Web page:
The new, 12-mile Traquair XC Trail is part of the 7stanes project which aims to build seven biking centres across the south of Scotland.
Local tourism businesses are benefiting from the influx of bikers who are travelling to the Tweed Valley. Visitor numbers have shot up at Glentress forest to 252 000, an increase of 90 000 year on year.
Launching the new trail, Eddie Brogan, head of Scottish Enterprise's Tourism Division, said the trail-building frenzy was bringing an economic boom to the Borders:
"Projects such as this new trail at Innerleithen represent the kind of investment that Scotland needs if it is to attract mountain bikers, not only from Scotland but also from further afield. There is already evidence from other 7stanes projects that this kind of investment can bring additional visitors and provide a significant boost to the economies of rural areas.
"Scottish Enterprise now looks forward to working with local tourism businesses and partners to see how we can best capitalise on this new trail and the wider 7stanes project for the benefit of the rural economy in this part of Scotland."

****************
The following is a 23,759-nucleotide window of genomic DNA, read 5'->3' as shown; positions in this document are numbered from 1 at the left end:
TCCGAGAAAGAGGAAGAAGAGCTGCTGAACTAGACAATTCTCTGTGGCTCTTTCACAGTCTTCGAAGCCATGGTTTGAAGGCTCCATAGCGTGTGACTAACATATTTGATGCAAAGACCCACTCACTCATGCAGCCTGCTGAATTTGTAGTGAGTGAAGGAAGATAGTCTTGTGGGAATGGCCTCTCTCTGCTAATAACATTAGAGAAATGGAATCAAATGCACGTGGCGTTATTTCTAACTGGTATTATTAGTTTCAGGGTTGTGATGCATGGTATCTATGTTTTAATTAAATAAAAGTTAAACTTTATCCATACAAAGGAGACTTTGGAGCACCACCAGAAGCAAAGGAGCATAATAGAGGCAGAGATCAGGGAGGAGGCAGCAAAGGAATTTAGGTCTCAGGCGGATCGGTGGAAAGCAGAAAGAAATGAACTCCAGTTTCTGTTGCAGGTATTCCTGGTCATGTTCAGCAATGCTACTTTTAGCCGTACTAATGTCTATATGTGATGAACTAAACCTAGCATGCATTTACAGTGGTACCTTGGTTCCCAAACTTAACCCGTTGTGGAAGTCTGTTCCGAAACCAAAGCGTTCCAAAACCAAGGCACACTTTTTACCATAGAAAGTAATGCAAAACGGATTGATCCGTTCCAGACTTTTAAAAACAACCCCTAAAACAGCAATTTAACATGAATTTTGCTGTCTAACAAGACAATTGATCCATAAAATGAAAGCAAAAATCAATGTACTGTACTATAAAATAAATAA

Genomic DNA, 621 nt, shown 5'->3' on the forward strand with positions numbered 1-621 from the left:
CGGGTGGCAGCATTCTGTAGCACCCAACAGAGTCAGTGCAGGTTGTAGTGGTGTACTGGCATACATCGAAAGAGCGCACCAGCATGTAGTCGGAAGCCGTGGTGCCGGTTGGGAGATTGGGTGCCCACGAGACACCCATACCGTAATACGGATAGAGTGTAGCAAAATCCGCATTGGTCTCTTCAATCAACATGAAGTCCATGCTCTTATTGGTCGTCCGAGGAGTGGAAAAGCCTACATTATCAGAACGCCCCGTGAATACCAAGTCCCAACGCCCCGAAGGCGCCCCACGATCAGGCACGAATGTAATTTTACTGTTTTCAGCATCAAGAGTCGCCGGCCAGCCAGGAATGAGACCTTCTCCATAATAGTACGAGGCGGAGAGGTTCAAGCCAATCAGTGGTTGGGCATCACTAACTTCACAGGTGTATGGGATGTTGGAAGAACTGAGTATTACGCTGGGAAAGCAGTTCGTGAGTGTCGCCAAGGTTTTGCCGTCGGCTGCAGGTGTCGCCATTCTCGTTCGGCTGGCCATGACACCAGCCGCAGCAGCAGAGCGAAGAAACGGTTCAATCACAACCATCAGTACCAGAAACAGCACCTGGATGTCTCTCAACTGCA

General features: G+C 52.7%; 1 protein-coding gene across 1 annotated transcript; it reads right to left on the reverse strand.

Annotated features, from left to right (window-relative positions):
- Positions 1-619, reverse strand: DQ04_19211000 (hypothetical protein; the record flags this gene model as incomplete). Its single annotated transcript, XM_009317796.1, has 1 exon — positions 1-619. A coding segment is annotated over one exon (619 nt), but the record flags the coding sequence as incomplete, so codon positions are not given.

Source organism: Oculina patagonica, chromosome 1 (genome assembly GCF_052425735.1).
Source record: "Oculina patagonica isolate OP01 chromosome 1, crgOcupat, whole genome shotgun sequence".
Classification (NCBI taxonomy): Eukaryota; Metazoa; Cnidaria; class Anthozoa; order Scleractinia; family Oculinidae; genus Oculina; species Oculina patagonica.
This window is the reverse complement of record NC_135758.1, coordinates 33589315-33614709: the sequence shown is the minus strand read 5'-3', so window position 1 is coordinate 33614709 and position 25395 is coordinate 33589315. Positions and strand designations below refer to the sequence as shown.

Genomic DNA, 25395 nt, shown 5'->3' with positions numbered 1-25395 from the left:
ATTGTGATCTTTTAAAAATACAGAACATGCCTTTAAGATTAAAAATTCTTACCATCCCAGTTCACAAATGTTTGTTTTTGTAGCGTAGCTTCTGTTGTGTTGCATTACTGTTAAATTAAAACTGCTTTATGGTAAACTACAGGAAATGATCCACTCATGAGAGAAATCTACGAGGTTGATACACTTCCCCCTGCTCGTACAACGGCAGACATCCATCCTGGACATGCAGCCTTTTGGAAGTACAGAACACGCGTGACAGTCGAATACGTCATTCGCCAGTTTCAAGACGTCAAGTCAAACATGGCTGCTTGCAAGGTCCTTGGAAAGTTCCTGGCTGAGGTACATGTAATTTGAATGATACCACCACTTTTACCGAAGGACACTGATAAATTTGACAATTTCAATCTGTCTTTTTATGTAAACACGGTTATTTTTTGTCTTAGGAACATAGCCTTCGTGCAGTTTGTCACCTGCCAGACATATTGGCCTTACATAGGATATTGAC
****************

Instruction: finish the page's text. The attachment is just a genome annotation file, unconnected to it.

The Traquair XC Trail rises 570 metres from the forest floor up to the Minch Moor. It then snakes round parts of the forest on swoopy technical singletrack. The grand finale is a massive descent called Caddon Bank which thunders down the forest hillside taking in big jumps, raised bermed corners, and a 'bomb hole'. An average rider will take about three hours to complete it.
Karl Bartlett, 7stanes manager, said:
"What is special about this route is that nearly all of it is on singletrack which should be a big hit for riders. Being right next to the world famous Red Bull Project Downhill site, and five minutes from Glentress this means the
location is instantly recognisable and accessible.
"I've had some great feedback from local business who are able to make the most of the biking boom. I was recently speaking to one hotelier who said nearly 85 per cent of his business is from mountain bikers."
The 7stanes project is being managed by Forestry Commission Scotland with partners Scottish Enterprise Dumfries & Galloway, Dumfries & Galloway and Scottish Borders Tourist Boards, Scottish Enterprise Borders, Scottish Borders Council, Dumfries & Galloway Council, Scottish Natural Heritage, Solway Heritage, and the Heritage Lottery Fund. All the partners joined forces to raise £1 million towards the initiative, and match-funding from Europe brought the £2 million project to life.